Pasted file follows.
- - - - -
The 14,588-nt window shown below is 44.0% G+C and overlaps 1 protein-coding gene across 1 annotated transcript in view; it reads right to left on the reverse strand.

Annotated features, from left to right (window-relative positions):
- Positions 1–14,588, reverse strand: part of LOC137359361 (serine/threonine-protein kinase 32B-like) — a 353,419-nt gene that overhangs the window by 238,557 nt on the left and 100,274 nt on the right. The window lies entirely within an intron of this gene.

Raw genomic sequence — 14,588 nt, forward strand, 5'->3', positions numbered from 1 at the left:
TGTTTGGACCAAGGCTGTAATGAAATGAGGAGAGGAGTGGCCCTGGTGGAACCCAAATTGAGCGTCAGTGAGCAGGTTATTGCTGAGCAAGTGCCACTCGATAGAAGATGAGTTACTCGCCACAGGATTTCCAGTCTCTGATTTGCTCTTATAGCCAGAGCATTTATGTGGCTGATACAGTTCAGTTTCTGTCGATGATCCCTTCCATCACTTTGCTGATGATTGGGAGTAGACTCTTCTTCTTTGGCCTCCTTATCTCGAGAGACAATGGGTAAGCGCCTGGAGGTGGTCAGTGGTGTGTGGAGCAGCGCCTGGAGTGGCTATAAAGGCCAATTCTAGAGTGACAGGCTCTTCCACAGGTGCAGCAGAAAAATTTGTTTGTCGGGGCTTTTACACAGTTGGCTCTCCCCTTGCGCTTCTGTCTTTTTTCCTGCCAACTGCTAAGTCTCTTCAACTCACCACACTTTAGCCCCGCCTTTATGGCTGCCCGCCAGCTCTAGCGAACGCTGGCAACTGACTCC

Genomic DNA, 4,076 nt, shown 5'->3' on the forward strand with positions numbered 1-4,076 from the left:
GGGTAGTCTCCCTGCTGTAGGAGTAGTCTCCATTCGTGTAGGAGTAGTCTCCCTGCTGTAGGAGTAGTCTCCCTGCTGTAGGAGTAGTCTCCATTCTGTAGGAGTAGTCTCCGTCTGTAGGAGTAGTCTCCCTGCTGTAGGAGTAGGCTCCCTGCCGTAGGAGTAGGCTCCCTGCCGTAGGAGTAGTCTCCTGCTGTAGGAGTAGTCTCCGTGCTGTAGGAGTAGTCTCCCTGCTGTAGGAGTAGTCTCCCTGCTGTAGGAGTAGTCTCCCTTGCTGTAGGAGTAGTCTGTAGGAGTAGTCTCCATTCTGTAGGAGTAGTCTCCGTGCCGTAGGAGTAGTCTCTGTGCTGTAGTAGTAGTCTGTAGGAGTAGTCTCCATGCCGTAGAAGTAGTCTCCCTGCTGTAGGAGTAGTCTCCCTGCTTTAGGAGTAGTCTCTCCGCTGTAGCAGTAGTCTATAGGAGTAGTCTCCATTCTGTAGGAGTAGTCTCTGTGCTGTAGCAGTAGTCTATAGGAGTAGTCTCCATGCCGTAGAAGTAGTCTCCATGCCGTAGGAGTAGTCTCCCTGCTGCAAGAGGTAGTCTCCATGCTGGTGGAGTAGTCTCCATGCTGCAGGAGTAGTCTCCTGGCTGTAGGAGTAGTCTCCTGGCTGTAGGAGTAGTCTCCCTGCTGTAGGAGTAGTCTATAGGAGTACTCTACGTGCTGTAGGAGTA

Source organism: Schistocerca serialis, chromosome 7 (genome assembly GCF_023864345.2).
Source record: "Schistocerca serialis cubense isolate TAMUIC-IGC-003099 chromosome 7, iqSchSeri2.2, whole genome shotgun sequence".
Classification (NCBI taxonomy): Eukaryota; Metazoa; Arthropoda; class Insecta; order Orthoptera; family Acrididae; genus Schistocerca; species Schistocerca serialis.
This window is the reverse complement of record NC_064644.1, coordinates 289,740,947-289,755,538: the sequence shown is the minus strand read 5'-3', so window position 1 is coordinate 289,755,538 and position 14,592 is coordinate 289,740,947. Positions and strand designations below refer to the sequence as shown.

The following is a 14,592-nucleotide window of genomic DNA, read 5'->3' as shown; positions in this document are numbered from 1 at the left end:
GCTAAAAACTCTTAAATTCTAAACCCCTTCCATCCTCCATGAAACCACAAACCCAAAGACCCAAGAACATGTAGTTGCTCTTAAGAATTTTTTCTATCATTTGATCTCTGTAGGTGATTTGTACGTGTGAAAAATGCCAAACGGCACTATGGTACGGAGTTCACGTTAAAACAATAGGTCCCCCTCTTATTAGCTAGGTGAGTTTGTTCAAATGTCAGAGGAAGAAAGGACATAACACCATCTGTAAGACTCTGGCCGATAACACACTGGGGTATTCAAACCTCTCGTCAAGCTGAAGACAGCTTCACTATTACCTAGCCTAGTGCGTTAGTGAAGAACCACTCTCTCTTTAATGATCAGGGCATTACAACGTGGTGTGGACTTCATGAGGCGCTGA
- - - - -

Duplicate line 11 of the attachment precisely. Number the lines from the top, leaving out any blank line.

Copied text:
This window is the reverse complement of record NC_064644.1, coordinates 289,740,947-289,755,538: the sequence shown is the minus strand read 5'-3', so window position 1 is coordinate 289,755,538 and position 14,592 is coordinate 289,740,947. Positions and strand designations below refer to the sequence as shown.